Halifax is a small sugar cane town in the Shire of Hinchinbrook, on
the Herbert River. Motorists must pass through Halifax to reach
Lucinda. Situated in the Herbert River valley, Halifax is north-east of
the Victoria Estate sugar crushing mill and the Macknade mill, both
owned by CSR.
Location: 15 km northeast of Ingham; 130 km north of Townsville; 230 km south of Cairns.
Brief history: Halifax is named after nearby Halifax Bay, which was
charted and named by Lieutenant James Cook in 1770. The Earl of Halifax
(George Montagu Dunk, 1716-71) was Secretary of State in England during
1763-65. The district was opened for selection after George Dalrymple's
expedition from Port Hinchinbrook (Cardwell) in 1864, and developed as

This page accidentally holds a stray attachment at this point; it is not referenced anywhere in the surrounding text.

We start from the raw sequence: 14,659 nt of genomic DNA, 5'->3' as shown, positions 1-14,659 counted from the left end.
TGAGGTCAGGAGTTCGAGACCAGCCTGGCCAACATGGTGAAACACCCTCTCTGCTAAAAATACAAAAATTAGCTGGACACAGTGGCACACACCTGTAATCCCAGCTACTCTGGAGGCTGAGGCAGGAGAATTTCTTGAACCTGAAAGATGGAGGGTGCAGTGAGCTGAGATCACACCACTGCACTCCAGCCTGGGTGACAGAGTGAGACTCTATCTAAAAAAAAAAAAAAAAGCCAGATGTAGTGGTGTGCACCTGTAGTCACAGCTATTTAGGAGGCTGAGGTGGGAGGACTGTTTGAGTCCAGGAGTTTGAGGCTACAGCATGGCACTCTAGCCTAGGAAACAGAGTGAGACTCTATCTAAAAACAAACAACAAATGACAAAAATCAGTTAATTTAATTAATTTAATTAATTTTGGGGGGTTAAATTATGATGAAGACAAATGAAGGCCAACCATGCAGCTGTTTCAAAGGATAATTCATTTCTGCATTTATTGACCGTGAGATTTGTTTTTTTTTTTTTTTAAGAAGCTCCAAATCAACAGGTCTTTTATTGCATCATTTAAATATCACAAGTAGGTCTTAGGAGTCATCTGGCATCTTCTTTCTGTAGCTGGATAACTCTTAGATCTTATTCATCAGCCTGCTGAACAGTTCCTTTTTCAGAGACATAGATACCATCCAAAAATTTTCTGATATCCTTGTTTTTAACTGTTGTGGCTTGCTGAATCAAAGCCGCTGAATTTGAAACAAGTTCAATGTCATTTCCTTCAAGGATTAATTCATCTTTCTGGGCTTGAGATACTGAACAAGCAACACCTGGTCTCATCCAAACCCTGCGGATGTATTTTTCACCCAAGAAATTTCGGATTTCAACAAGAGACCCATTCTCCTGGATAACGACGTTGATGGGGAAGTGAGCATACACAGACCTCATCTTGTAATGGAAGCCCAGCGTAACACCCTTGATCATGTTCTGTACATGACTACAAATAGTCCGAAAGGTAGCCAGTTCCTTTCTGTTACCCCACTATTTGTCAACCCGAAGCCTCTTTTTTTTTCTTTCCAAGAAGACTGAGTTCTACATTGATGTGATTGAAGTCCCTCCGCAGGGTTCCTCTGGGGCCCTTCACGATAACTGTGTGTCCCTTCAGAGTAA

a sugar growing district. The town began when August Anderssen, a
blacksmith, purchased the land in 1880, after which time the land was
turned into sugar plantations. With other settlers Anderssen developed
sugar plantations, and the rudiments of the settlement - a hotel (1881)
and store - were established.
The town prospered, and through the 1880s was equal in importance to
Ingham. The development of a sugar tram line from Ingham to a deepwater
port at Lucinda during the mid-1890s effectively marginalised Halifax
as a service hub for the sugar industry. Despite its eclipse by Ingham,
Halifax evolved a range of civic and cultural institutions, its
population peaking just under the 900 mark in the 1950s.
View Larger Map
That many Italian families migrated to Halifax and the surrounding
area after 1900 to service the fledgling sugar industry is evidenced by
the large number of gravestones of Italians in the town cemetery. Their
headstones are grand, and the names difficult to decipher, particularly
as there is an Italian habit of reversing the order of the names.